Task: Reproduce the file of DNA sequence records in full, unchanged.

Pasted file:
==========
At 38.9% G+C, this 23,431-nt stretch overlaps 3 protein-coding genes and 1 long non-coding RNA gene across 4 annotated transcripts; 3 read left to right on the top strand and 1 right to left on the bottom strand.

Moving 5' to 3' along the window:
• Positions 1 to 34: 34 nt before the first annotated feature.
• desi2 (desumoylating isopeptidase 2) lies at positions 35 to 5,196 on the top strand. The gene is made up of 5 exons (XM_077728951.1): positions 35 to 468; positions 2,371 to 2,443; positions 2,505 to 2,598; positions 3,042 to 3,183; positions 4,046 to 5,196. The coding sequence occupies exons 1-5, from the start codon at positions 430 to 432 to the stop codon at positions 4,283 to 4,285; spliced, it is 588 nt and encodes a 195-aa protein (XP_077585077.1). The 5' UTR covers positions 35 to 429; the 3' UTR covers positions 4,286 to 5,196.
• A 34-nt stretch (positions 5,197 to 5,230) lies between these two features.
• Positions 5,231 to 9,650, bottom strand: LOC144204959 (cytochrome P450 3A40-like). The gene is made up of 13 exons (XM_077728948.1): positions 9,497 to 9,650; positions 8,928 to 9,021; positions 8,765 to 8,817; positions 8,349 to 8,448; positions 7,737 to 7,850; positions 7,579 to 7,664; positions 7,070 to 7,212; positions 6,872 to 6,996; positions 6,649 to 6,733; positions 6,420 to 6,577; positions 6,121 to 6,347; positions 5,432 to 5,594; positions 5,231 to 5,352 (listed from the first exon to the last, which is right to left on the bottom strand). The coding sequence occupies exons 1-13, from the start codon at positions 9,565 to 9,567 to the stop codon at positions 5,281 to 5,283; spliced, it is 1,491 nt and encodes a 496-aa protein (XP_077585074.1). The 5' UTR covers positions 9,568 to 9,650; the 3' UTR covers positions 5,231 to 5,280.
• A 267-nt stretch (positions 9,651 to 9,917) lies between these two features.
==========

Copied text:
At 38.9% G+C, this 23,431-nt stretch overlaps 3 protein-coding genes and 1 long non-coding RNA gene across 4 annotated transcripts; 3 read left to right on the top strand and 1 right to left on the bottom strand.

Moving 5' to 3' along the window:
• Positions 1 to 34: 34 nt before the first annotated feature.
• desi2 (desumoylating isopeptidase 2) lies at positions 35 to 5,196 on the top strand. The gene is made up of 5 exons (XM_077728951.1): positions 35 to 468; positions 2,371 to 2,443; positions 2,505 to 2,598; positions 3,042 to 3,183; positions 4,046 to 5,196. The coding sequence occupies exons 1-5, from the start codon at positions 430 to 432 to the stop codon at positions 4,283 to 4,285; spliced, it is 588 nt and encodes a 195-aa protein (XP_077585077.1). The 5' UTR covers positions 35 to 429; the 3' UTR covers positions 4,286 to 5,196.
• A 34-nt stretch (positions 5,197 to 5,230) lies between these two features.
• Positions 5,231 to 9,650, bottom strand: LOC144204959 (cytochrome P450 3A40-like). The gene is made up of 13 exons (XM_077728948.1): positions 9,497 to 9,650; positions 8,928 to 9,021; positions 8,765 to 8,817; positions 8,349 to 8,448; positions 7,737 to 7,850; positions 7,579 to 7,664; positions 7,070 to 7,212; positions 6,872 to 6,996; positions 6,649 to 6,733; positions 6,420 to 6,577; positions 6,121 to 6,347; positions 5,432 to 5,594; positions 5,231 to 5,352 (listed from the first exon to the last, which is right to left on the bottom strand). The coding sequence occupies exons 1-13, from the start codon at positions 9,565 to 9,567 to the stop codon at positions 5,281 to 5,283; spliced, it is 1,491 nt and encodes a 496-aa protein (XP_077585074.1). The 5' UTR covers positions 9,568 to 9,650; the 3' UTR covers positions 5,231 to 5,280.
• A 267-nt stretch (positions 9,651 to 9,917) lies between these two features.